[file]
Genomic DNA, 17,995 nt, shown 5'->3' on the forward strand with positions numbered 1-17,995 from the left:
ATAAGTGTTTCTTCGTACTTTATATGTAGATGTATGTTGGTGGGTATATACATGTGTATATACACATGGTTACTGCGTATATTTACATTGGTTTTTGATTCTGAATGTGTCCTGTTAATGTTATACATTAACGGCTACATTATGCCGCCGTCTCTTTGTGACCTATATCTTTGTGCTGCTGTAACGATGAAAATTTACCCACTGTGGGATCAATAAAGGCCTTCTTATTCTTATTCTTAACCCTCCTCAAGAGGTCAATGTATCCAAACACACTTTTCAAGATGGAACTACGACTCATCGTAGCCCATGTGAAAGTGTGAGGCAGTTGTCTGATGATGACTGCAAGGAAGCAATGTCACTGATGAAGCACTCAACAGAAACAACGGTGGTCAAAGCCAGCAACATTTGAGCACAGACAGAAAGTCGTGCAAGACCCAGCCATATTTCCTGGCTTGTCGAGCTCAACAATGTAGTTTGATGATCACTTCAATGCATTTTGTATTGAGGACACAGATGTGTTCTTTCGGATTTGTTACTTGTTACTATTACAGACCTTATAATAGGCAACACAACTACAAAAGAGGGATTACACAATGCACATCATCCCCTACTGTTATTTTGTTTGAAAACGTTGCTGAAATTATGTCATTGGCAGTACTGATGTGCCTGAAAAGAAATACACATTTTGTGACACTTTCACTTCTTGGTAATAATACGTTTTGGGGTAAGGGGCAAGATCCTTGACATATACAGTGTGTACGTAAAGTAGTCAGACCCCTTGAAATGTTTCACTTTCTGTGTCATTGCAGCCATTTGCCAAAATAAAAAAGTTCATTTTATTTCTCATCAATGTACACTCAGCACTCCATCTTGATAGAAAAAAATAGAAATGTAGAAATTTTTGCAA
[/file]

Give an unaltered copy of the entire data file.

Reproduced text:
Genomic DNA, 17,995 nt, shown 5'->3' on the forward strand with positions numbered 1-17,995 from the left:
ATAAGTGTTTCTTCGTACTTTATATGTAGATGTATGTTGGTGGGTATATACATGTGTATATACACATGGTTACTGCGTATATTTACATTGGTTTTTGATTCTGAATGTGTCCTGTTAATGTTATACATTAACGGCTACATTATGCCGCCGTCTCTTTGTGACCTATATCTTTGTGCTGCTGTAACGATGAAAATTTACCCACTGTGGGATCAATAAAGGCCTTCTTATTCTTATTCTTAACCCTCCTCAAGAGGTCAATGTATCCAAACACACTTTTCAAGATGGAACTACGACTCATCGTAGCCCATGTGAAAGTGTGAGGCAGTTGTCTGATGATGACTGCAAGGAAGCAATGTCACTGATGAAGCACTCAACAGAAACAACGGTGGTCAAAGCCAGCAACATTTGAGCACAGACAGAAAGTCGTGCAAGACCCAGCCATATTTCCTGGCTTGTCGAGCTCAACAATGTAGTTTGATGATCACTTCAATGCATTTTGTATTGAGGACACAGATGTGTTCTTTCGGATTTGTTACTTGTTACTATTACAGACCTTATAATAGGCAACACAACTACAAAAGAGGGATTACACAATGCACATCATCCCCTACTGTTATTTTGTTTGAAAACGTTGCTGAAATTATGTCATTGGCAGTACTGATGTGCCTGAAAAGAAATACACATTTTGTGACACTTTCACTTCTTGGTAATAATACGTTTTGGGGTAAGGGGCAAGATCCTTGACATATACAGTGTGTACGTAAAGTAGTCAGACCCCTTGAAATGTTTCACTTTCTGTGTCATTGCAGCCATTTGCCAAAATAAAAAAGTTCATTTTATTTCTCATCAATGTACACTCAGCACTCCATCTTGATAGAAAAAAATAGAAATGTAGAAATTTTTGCAA